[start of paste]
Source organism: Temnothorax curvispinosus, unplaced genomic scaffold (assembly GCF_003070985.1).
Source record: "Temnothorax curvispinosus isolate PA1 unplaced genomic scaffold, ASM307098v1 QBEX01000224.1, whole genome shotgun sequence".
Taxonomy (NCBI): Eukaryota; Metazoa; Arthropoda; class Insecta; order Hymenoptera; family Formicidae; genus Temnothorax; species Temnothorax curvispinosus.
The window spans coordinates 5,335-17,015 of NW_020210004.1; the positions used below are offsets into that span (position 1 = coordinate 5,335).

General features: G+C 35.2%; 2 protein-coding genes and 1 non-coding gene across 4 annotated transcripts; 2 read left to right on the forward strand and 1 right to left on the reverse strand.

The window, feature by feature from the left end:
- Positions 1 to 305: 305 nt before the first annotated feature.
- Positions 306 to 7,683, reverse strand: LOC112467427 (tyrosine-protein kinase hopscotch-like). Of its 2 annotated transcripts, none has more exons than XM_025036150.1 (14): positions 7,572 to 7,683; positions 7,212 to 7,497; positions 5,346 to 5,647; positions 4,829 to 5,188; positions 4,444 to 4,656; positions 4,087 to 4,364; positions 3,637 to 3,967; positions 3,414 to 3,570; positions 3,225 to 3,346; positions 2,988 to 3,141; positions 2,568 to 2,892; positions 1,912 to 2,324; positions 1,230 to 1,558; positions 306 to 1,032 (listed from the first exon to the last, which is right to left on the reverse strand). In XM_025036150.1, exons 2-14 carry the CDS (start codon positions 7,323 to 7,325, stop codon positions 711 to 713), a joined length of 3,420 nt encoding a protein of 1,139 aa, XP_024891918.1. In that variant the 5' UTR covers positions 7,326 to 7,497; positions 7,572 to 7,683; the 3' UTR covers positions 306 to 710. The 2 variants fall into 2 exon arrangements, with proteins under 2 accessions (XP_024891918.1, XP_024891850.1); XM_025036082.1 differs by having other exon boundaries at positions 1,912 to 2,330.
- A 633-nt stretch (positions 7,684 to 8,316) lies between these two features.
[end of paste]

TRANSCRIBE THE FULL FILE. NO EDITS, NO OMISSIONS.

Source organism: Temnothorax curvispinosus, unplaced genomic scaffold (assembly GCF_003070985.1).
Source record: "Temnothorax curvispinosus isolate PA1 unplaced genomic scaffold, ASM307098v1 QBEX01000224.1, whole genome shotgun sequence".
Taxonomy (NCBI): Eukaryota; Metazoa; Arthropoda; class Insecta; order Hymenoptera; family Formicidae; genus Temnothorax; species Temnothorax curvispinosus.
The window spans coordinates 5,335-17,015 of NW_020210004.1; the positions used below are offsets into that span (position 1 = coordinate 5,335).

General features: G+C 35.2%; 2 protein-coding genes and 1 non-coding gene across 4 annotated transcripts; 2 read left to right on the forward strand and 1 right to left on the reverse strand.

The window, feature by feature from the left end:
- Positions 1 to 305: 305 nt before the first annotated feature.
- Positions 306 to 7,683, reverse strand: LOC112467427 (tyrosine-protein kinase hopscotch-like). Of its 2 annotated transcripts, none has more exons than XM_025036150.1 (14): positions 7,572 to 7,683; positions 7,212 to 7,497; positions 5,346 to 5,647; positions 4,829 to 5,188; positions 4,444 to 4,656; positions 4,087 to 4,364; positions 3,637 to 3,967; positions 3,414 to 3,570; positions 3,225 to 3,346; positions 2,988 to 3,141; positions 2,568 to 2,892; positions 1,912 to 2,324; positions 1,230 to 1,558; positions 306 to 1,032 (listed from the first exon to the last, which is right to left on the reverse strand). In XM_025036150.1, exons 2-14 carry the CDS (start codon positions 7,323 to 7,325, stop codon positions 711 to 713), a joined length of 3,420 nt encoding a protein of 1,139 aa, XP_024891918.1. In that variant the 5' UTR covers positions 7,326 to 7,497; positions 7,572 to 7,683; the 3' UTR covers positions 306 to 710. The 2 variants fall into 2 exon arrangements, with proteins under 2 accessions (XP_024891918.1, XP_024891850.1); XM_025036082.1 differs by having other exon boundaries at positions 1,912 to 2,330.
- A 633-nt stretch (positions 7,684 to 8,316) lies between these two features.